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Effects of nicotine on smooth pursuit eye movements in healthy non-smokers

  • Inga Meyhöfer
  • Anna-Maria Kasparbauer
  • Maria Steffens
  • Ulrich EttingerEmail author
Original Investigation

Abstract

Rationale

The non-selective nicotinic acetylcholine receptor (nAChR) agonist nicotine has been argued to improve attention via enhanced filtering of irrelevant stimuli. Here, we tested this hypothesis in the context of smooth pursuit eye movements (SPEMs), an oculomotor function previously shown to improve with nicotine in some but not all studies.

Objectives

In order to test whether nicotine improves performance particularly when the inhibition of distracting stimuli is required, SPEM was elicited in conditions with or without peripheral distractors. Additionally, different target frequencies were employed in order to parametrically vary general processing demands on the SPEM system.

Methods

Healthy adult non-smokers (N = 18 females, N = 13 males) completed a horizontal sinusoidal SPEM task at different target frequencies (0.2 Hz, 0.4 Hz, 0.6 Hz) in the presence or absence of peripheral distractors in a double-blind, placebo-controlled, cross-over design using a 2 mg nicotine gum.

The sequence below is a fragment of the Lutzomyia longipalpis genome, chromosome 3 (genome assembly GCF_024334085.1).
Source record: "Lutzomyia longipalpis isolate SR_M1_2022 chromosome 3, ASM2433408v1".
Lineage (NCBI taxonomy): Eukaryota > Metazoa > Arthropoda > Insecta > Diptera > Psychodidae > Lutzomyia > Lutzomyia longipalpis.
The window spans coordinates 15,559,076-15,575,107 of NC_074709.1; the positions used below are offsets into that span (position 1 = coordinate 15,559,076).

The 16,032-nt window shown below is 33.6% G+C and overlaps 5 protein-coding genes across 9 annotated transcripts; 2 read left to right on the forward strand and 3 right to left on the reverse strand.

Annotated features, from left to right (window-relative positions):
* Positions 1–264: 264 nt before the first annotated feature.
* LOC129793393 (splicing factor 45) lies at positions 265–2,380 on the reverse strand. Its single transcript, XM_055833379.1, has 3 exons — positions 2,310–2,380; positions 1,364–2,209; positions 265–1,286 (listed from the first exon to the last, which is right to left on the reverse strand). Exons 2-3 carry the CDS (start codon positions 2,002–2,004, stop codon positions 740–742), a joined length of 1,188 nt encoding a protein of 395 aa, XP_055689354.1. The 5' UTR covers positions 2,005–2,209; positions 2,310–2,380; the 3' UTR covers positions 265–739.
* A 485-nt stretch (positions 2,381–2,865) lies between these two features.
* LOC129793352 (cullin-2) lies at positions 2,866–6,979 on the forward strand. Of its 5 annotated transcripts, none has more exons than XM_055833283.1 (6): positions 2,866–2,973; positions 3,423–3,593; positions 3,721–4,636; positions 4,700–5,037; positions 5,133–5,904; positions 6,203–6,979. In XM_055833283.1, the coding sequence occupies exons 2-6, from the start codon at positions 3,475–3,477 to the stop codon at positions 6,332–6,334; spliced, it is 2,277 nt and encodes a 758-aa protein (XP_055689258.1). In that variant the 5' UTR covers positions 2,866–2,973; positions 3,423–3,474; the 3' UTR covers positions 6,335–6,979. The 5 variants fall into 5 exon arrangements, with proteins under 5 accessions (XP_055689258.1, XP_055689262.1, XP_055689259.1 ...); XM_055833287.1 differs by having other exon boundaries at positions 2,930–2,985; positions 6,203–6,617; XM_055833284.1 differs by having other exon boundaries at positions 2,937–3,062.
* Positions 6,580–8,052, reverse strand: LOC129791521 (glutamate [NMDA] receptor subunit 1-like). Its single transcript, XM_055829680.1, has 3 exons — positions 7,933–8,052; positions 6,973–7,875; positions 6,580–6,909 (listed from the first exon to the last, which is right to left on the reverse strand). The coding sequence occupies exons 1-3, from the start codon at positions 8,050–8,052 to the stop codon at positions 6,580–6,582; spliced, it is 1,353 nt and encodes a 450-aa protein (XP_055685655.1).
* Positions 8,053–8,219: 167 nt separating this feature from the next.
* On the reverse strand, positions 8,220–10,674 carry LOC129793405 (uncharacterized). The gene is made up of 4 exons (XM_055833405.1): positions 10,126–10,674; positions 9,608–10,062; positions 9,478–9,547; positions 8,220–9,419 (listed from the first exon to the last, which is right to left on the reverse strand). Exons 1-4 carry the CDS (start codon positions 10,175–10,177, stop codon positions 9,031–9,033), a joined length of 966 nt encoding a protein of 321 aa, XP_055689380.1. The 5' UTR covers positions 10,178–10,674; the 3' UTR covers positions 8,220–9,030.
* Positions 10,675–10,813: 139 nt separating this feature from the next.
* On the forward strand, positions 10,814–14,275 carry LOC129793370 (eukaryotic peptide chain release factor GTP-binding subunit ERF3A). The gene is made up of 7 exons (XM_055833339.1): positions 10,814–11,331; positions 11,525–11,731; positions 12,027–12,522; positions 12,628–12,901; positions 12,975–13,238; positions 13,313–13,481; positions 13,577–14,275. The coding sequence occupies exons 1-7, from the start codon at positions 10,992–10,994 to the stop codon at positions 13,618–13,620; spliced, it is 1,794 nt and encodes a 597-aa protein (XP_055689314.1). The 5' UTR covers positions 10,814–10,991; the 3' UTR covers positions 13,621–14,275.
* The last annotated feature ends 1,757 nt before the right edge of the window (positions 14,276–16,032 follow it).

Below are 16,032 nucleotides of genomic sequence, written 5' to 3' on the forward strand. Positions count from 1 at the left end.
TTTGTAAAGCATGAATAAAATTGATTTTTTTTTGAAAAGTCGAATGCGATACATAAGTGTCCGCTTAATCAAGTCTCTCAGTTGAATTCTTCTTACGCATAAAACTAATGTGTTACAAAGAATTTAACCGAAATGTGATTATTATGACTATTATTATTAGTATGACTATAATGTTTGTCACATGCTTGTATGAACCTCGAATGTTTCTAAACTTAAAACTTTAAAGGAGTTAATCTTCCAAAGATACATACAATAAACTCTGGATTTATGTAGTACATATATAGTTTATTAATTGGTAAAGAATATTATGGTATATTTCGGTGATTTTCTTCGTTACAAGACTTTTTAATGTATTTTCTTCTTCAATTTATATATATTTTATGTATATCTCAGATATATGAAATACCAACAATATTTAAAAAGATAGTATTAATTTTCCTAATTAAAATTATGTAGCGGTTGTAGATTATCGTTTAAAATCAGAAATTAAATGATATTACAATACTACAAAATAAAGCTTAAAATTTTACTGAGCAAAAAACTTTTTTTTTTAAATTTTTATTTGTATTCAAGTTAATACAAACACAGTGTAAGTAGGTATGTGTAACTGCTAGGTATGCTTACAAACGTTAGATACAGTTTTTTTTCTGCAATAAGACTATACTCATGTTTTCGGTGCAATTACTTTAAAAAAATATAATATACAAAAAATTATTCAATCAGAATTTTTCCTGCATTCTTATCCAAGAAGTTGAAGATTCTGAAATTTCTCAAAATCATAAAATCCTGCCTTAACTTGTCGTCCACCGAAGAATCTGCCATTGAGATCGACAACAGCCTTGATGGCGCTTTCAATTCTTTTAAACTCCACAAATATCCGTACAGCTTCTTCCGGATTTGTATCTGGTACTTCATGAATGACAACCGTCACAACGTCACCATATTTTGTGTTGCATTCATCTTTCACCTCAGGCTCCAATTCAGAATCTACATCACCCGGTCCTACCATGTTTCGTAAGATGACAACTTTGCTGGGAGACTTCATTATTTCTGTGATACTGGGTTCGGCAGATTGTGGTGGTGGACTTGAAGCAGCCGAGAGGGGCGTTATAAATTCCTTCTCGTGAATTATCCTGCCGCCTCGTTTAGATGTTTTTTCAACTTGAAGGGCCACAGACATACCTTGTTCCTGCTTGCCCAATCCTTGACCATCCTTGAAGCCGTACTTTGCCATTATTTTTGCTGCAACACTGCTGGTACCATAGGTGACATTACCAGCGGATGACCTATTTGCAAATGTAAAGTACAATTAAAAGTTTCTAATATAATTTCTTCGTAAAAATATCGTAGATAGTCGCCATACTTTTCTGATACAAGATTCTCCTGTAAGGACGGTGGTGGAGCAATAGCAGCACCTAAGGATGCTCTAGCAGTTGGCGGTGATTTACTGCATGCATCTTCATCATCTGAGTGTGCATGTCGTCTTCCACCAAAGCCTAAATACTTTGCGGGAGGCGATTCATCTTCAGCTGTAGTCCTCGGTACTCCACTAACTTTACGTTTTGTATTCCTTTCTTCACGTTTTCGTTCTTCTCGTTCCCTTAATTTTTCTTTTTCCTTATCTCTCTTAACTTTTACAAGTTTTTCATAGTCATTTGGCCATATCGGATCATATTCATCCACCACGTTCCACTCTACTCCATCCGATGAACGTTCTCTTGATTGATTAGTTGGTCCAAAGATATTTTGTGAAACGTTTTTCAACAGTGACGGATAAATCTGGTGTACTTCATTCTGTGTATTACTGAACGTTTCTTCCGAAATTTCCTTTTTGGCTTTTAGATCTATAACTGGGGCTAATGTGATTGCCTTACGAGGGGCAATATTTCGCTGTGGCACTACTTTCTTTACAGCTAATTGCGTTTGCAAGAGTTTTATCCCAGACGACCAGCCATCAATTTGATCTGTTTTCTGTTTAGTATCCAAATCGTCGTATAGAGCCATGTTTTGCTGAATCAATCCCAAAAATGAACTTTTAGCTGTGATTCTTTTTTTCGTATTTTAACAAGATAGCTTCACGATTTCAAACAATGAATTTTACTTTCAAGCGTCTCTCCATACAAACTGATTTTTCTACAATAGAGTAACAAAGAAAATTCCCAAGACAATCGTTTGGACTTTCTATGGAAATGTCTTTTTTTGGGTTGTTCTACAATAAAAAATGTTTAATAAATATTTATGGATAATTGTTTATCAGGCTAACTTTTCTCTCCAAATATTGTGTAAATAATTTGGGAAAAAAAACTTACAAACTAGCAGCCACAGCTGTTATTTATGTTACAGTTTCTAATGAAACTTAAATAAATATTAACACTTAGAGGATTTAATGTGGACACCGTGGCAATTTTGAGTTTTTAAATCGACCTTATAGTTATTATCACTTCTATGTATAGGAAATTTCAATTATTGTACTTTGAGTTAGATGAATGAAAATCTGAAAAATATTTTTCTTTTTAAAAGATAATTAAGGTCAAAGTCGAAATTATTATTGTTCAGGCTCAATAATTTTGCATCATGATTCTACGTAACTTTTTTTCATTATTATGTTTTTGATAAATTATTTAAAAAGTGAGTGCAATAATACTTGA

Results

Nicotine increased peak pursuit gain relative to placebo (p < .001), but an interaction with distractor condition (p = .001) indicated that this effect was most pronounced in the presence of distractors. Catch-up saccade frequency was reduced by nicotine (p = .01), particularly at higher target frequencies (two-way interaction, p = .04). However, a three-way interaction (p = .006) indicated that the reduction with nicotine was strongest at the highest target frequency (0.6 Hz) only without distractors, whereas in the presence of distractors, it was strongest at 0.4-Hz target frequency. There were no effects of nicotine on subjective state measures.

Conclusions

Together, these findings support a role of both distractor inhibition and general processing load in the effects of nicotine on smooth pursuit.

Keywords

Nicotine Oculomotor control Attention Inhibition 

Notes

Acknowledgments

We are grateful to the Nicotine Science Center at Fertin Pharma A/S for providing the nicotine and placebo gums. We would like to thank Felix Benninghoff-Lühl, Christina Esser, Adrian Pick and Carina Steinberg for their excellent support in data collection.

Compliance with ethical standards

Approval of the local ethics committee was obtained and the study was conducted in agreement with the latest version of the Code of Ethics of the World Medical Association (Declaration of Helsinki).

Conflict of interest

The authors declare that they have no conflicts of interest.

Supplementary material

213_2019_5223_MOESM1_ESM.docx (82 kb)
ESM 1 (DOCX 82 kb)

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© Springer-Verlag GmbH Germany, part of Springer Nature 2019

Authors and Affiliations

  1. 1.Department of PsychologyUniversity of BonnBonnGermany
  2. 2.Department of Psychiatry and Psychotherapy, Otto Creutzfeldt Center for Cognitive and Behavioral NeuroscienceUniversity of MuensterMuensterGermany

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